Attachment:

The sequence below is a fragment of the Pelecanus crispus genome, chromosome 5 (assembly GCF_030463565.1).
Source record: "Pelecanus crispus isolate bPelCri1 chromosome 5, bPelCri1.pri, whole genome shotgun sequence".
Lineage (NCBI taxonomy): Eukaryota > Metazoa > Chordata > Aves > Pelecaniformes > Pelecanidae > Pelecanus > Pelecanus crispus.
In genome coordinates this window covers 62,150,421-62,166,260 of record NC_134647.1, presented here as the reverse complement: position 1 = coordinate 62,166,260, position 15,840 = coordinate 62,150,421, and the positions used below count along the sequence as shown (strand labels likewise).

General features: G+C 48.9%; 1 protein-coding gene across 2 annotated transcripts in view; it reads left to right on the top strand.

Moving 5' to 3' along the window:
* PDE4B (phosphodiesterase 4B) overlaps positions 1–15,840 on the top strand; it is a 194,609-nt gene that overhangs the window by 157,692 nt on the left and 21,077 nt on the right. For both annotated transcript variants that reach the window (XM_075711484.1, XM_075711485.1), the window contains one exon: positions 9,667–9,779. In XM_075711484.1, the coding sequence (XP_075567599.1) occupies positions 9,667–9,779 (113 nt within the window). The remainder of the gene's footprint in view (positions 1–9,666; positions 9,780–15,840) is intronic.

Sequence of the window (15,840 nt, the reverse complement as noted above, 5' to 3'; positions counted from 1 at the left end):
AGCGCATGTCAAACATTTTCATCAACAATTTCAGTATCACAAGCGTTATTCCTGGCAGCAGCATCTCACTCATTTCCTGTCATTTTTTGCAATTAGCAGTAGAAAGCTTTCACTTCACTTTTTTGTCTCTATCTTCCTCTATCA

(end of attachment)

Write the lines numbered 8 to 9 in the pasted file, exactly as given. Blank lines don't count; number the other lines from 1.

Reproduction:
Sequence of the window (15,840 nt, the reverse complement as noted above, 5' to 3'; positions counted from 1 at the left end):
AGCGCATGTCAAACATTTTCATCAACAATTTCAGTATCACAAGCGTTATTCCTGGCAGCAGCATCTCACTCATTTCCTGTCATTTTTTGCAATTAGCAGTAGAAAGCTTTCACTTCACTTTTTTGTCTCTATCTTCCTCTATCA